------ Evelyne PEREGRINE
Born in the South of France, Evelyne studied at Montpellier university before becoming an English teacher. She married an Englishman and moved to Lancashire where, obviously, she taught French.
Twenty years ago, the couple – now equipped with two children – moved back to France. After a return to teaching, Evelyne changed course to become a professional interpreter. She lives in a village near Castries in the Hérault.
Joséphine & Jack is her first published work.
Joséphine & Jack
It is June 1940 and France is collapsing. Like thousands of others, Lisa and her twin children, Joséphine & Jack, are fleeing the German advance. As they cross the Loire at Orléans, the bridge comes under attack. The family is separated: Joséphine staying with her mother while Jack is saved by a fellow refugee. In the chaos on the other side of the river, they fail to find one another again.
The fellow refugee, Billy – who turns out to be an English journalist – takes Jack under his wing. As Lisa and Joséphine make for the south of France, Billy and Jack arrive in wartime Preston, Lancashire. Jack is taken in by Billy’s mill-working parents.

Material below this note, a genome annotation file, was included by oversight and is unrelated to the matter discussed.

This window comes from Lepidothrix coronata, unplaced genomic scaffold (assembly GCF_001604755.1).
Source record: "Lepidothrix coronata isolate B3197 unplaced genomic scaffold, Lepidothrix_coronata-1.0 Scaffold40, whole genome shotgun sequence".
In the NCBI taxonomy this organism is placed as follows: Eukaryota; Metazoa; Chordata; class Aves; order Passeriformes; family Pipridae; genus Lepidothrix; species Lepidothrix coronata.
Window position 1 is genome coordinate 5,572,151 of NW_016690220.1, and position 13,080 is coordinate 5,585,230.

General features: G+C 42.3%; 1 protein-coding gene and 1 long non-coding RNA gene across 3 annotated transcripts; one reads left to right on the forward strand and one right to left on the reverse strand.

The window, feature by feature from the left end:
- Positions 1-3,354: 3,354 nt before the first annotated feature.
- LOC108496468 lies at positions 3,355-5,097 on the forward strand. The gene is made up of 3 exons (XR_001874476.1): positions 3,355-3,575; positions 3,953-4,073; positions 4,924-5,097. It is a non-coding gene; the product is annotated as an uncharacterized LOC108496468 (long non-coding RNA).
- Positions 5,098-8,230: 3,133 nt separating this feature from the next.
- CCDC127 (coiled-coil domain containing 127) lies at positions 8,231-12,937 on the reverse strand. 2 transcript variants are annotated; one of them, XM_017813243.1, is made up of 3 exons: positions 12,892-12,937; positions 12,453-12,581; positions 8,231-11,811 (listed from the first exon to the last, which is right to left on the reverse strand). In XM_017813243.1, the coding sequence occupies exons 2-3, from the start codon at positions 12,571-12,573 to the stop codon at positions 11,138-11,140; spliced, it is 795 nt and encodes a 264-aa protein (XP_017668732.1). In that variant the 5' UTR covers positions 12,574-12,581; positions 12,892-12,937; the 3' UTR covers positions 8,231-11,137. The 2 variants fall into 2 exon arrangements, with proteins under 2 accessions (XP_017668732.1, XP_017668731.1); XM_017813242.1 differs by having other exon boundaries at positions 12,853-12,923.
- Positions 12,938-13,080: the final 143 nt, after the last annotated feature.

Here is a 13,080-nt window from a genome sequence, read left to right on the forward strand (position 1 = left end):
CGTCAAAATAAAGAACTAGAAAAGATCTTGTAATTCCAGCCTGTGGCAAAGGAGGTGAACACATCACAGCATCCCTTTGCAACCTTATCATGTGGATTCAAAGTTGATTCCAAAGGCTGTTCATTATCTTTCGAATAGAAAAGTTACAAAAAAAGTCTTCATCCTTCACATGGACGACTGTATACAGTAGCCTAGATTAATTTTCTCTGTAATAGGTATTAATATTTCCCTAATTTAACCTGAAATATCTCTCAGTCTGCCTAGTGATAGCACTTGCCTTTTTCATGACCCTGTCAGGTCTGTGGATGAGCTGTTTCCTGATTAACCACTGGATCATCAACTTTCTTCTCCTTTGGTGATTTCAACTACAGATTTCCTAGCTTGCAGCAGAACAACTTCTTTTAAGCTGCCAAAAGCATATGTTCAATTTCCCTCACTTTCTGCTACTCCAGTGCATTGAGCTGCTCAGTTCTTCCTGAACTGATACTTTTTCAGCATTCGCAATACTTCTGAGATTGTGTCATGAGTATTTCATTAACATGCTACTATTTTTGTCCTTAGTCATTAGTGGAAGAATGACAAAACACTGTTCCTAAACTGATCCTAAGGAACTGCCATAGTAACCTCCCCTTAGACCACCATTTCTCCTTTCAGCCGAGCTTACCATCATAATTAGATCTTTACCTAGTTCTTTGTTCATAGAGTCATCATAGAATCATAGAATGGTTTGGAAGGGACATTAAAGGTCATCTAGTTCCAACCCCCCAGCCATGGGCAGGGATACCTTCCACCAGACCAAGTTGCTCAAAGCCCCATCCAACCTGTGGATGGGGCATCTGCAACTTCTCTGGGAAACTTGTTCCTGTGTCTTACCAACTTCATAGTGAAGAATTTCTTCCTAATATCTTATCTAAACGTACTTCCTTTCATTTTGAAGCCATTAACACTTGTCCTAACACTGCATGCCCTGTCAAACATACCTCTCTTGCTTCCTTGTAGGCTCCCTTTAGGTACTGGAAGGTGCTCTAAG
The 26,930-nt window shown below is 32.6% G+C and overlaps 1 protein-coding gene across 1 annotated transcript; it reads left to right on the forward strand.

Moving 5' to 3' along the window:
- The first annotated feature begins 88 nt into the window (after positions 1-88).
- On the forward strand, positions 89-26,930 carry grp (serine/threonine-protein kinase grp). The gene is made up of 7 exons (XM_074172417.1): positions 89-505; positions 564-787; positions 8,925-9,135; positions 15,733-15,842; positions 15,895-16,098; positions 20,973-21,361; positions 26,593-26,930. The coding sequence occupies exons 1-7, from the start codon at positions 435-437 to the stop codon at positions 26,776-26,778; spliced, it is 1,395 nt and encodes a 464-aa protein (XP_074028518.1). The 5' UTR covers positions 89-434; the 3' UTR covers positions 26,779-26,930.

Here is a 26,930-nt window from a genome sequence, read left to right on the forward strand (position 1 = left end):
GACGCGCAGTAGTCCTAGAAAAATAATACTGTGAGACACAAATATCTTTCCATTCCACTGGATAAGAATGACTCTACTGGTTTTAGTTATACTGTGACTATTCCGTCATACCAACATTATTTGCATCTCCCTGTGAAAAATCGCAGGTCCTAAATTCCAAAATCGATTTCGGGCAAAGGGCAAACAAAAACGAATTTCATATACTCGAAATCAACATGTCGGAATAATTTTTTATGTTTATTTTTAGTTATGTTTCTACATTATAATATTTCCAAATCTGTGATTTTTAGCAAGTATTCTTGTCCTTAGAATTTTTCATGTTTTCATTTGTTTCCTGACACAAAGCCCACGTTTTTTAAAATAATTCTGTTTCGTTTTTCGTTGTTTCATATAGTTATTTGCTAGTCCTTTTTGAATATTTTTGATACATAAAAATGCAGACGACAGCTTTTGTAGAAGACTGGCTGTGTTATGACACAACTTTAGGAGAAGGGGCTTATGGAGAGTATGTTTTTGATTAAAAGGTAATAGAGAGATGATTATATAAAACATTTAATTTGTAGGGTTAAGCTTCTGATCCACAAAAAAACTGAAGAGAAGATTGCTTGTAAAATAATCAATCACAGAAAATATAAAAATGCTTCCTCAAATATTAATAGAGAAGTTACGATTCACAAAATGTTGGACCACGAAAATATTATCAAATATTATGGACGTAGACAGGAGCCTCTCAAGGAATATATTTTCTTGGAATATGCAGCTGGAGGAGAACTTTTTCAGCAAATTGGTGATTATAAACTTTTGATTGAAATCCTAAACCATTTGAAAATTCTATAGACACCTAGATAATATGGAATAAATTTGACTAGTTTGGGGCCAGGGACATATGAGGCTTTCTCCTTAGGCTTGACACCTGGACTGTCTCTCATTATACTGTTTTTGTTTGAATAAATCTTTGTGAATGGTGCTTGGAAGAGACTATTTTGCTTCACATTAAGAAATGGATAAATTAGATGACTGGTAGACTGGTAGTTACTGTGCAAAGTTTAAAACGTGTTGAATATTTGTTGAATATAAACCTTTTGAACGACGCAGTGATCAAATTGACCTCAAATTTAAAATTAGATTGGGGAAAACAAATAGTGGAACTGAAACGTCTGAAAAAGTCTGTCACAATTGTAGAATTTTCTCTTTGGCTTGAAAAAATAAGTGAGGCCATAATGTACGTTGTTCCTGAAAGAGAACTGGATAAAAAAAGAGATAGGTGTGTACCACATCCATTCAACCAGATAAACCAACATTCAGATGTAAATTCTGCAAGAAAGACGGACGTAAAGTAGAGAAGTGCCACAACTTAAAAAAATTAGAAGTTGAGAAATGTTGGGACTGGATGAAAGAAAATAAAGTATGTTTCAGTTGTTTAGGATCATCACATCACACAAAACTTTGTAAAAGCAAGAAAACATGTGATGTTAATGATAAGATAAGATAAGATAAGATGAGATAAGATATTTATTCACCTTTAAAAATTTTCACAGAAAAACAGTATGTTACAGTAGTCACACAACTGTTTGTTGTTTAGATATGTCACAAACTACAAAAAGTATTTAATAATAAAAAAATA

Thus, the twins grow up on opposite sides of the Channel. The one amid terraced houses, fish and chips and all the excitement of the Coronation, the other in a world of vines and post-war recriminations, near Nîmes.
Hope follows despair as they try to find each other again …
The illustrated book is in bi-lingual form – chapters alternating in French and English. It is aimed at adolescents learning one or the other language, but may also be enjoyed by adults – and indeed, those who already master both languages.
Readers can buy the book from any main on-line book sellers or directly from its publisher, www.talentshauts.fr
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For the ﬁrst time, our printed version uses videos to bring life to our content and advertising. A new concept, Augmented Reality, brings the paper to life at the click of a button. All you need to do is download the free LAYAR application on your phone or tablet and off you go. Then just follow the instructions over the next pages.
The sun is out, bank holidays are in, we all want to go and explore, although this can sometimes be ruined by the dreaded mistral (p14). But let’s not spoil things. How about a visit to St Jean du Fos (p20) or if you’re feeling more urban, a nice shopping day in Avignon with a healthy tea break (p23) or a visit to an art gallery in Nîmes? (p17) If you’re feeling extra energetic like me, how about entering the Pont du Gard race on 30 June to raise money for a fantastic local charity? Also in this issue, the remarkable story of a simulated space mission by Claire (p18) and a very funny article by Bernice on her pathological inability (or so she says) to learn languages (p22).